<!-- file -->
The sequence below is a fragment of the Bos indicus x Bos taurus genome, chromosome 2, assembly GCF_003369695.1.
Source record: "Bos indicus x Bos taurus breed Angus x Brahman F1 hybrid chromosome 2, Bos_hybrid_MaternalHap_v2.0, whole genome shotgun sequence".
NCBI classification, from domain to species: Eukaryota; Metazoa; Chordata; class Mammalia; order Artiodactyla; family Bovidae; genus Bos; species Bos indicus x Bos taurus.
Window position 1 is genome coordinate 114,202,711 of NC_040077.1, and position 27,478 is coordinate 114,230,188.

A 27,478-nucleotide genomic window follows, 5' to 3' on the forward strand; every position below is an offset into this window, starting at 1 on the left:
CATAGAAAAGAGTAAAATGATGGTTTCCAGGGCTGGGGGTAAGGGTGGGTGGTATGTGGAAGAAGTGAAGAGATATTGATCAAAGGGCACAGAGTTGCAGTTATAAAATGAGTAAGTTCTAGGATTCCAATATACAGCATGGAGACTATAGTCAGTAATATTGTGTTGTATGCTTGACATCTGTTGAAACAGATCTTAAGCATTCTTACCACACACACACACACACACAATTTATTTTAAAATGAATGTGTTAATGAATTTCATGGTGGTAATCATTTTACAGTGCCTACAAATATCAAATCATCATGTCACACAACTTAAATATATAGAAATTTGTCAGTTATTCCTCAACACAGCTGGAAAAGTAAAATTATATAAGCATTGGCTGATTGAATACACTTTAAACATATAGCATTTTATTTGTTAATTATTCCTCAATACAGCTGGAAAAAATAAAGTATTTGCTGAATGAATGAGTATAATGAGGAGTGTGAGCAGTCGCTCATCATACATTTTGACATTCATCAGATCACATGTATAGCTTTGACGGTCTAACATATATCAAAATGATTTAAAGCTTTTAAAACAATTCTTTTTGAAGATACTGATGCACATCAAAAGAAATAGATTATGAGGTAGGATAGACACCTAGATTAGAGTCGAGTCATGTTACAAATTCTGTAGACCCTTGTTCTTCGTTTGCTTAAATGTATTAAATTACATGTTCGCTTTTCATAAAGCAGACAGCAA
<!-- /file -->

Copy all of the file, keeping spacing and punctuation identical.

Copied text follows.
The sequence below is a fragment of the Bos indicus x Bos taurus genome, chromosome 2, assembly GCF_003369695.1.
Source record: "Bos indicus x Bos taurus breed Angus x Brahman F1 hybrid chromosome 2, Bos_hybrid_MaternalHap_v2.0, whole genome shotgun sequence".
NCBI classification, from domain to species: Eukaryota; Metazoa; Chordata; class Mammalia; order Artiodactyla; family Bovidae; genus Bos; species Bos indicus x Bos taurus.
Window position 1 is genome coordinate 114,202,711 of NC_040077.1, and position 27,478 is coordinate 114,230,188.

A 27,478-nucleotide genomic window follows, 5' to 3' on the forward strand; every position below is an offset into this window, starting at 1 on the left:
CATAGAAAAGAGTAAAATGATGGTTTCCAGGGCTGGGGGTAAGGGTGGGTGGTATGTGGAAGAAGTGAAGAGATATTGATCAAAGGGCACAGAGTTGCAGTTATAAAATGAGTAAGTTCTAGGATTCCAATATACAGCATGGAGACTATAGTCAGTAATATTGTGTTGTATGCTTGACATCTGTTGAAACAGATCTTAAGCATTCTTACCACACACACACACACACACAATTTATTTTAAAATGAATGTGTTAATGAATTTCATGGTGGTAATCATTTTACAGTGCCTACAAATATCAAATCATCATGTCACACAACTTAAATATATAGAAATTTGTCAGTTATTCCTCAACACAGCTGGAAAAGTAAAATTATATAAGCATTGGCTGATTGAATACACTTTAAACATATAGCATTTTATTTGTTAATTATTCCTCAATACAGCTGGAAAAAATAAAGTATTTGCTGAATGAATGAGTATAATGAGGAGTGTGAGCAGTCGCTCATCATACATTTTGACATTCATCAGATCACATGTATAGCTTTGACGGTCTAACATATATCAAAATGATTTAAAGCTTTTAAAACAATTCTTTTTGAAGATACTGATGCACATCAAAAGAAATAGATTATGAGGTAGGATAGACACCTAGATTAGAGTCGAGTCATGTTACAAATTCTGTAGACCCTTGTTCTTCGTTTGCTTAAATGTATTAAATTACATGTTCGCTTTTCATAAAGCAGACAGCAA